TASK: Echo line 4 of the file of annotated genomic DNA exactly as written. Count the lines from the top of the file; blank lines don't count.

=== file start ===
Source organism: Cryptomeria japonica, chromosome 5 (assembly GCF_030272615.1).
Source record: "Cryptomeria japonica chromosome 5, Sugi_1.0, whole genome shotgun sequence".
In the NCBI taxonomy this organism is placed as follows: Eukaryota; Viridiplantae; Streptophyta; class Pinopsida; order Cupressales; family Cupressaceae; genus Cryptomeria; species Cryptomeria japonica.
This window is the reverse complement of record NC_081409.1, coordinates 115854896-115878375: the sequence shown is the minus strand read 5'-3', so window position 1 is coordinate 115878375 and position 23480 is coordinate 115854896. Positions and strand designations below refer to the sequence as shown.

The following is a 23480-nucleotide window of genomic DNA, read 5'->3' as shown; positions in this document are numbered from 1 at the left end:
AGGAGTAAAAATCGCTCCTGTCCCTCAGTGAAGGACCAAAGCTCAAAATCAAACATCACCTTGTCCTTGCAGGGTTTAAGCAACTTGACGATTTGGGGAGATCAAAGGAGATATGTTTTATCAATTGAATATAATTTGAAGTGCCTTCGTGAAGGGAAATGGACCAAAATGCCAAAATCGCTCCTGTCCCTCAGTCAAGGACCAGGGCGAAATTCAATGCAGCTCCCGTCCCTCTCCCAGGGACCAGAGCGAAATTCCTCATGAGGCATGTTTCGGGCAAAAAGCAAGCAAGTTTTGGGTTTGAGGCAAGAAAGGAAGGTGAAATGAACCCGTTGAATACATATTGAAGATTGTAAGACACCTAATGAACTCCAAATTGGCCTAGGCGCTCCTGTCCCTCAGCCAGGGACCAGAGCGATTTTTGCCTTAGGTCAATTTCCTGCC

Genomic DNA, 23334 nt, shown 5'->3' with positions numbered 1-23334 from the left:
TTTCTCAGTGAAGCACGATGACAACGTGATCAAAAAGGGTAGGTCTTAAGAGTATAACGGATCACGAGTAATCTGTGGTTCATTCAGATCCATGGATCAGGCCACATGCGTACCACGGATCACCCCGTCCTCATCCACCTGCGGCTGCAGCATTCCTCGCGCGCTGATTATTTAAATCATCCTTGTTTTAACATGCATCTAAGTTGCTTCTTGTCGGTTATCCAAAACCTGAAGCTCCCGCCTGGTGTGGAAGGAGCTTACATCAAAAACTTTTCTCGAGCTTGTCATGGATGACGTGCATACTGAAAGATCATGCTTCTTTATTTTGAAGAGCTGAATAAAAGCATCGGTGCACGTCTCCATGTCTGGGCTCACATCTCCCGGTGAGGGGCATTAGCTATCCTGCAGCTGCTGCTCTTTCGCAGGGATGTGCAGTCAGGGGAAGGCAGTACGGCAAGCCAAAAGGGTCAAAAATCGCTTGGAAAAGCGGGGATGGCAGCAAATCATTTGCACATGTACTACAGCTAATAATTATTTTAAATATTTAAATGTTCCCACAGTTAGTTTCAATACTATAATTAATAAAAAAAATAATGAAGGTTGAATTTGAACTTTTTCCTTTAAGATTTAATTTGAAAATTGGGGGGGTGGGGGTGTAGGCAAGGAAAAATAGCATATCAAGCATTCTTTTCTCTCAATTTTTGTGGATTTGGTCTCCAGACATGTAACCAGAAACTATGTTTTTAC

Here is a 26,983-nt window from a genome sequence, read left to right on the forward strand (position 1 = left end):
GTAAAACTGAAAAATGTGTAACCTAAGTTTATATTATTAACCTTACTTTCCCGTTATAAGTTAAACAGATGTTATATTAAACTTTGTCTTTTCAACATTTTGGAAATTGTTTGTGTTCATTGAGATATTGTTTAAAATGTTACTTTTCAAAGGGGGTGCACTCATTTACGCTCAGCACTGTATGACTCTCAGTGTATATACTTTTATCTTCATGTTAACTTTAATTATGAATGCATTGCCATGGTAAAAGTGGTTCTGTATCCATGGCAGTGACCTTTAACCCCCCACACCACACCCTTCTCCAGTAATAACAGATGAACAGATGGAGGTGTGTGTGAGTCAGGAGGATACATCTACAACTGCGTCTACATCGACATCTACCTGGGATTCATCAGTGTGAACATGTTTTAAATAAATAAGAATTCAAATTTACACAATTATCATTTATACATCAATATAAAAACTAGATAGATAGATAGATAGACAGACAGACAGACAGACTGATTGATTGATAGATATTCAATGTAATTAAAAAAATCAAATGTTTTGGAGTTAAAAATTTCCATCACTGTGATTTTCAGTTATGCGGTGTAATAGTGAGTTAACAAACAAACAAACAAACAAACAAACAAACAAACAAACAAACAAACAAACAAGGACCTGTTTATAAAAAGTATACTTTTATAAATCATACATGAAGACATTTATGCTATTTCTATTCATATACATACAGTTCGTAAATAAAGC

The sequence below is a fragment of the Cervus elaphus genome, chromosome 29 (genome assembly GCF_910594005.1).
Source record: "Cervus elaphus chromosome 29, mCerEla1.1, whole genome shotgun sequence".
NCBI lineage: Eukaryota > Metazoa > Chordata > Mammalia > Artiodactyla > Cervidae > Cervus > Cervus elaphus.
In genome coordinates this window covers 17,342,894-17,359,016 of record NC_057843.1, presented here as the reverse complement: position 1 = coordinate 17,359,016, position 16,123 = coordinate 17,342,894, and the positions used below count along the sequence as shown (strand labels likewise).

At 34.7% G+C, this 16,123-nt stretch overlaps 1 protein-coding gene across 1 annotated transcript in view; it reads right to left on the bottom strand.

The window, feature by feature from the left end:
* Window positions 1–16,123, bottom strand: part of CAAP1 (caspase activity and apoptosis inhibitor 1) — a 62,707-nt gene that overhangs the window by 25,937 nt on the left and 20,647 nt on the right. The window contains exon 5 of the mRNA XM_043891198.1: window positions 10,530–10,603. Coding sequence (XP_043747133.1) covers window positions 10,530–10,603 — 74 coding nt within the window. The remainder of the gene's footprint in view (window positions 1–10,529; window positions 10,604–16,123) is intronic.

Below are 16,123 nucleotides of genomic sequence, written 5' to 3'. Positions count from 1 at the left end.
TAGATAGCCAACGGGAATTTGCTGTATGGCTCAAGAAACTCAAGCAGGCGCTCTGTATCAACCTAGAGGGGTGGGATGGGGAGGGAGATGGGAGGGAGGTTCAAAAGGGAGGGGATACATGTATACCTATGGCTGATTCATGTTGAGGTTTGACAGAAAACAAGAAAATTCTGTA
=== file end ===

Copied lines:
This window is the reverse complement of record NC_081409.1, coordinates 115854896-115878375: the sequence shown is the minus strand read 5'-3', so window position 1 is coordinate 115878375 and position 23480 is coordinate 115854896. Positions and strand designations below refer to the sequence as shown.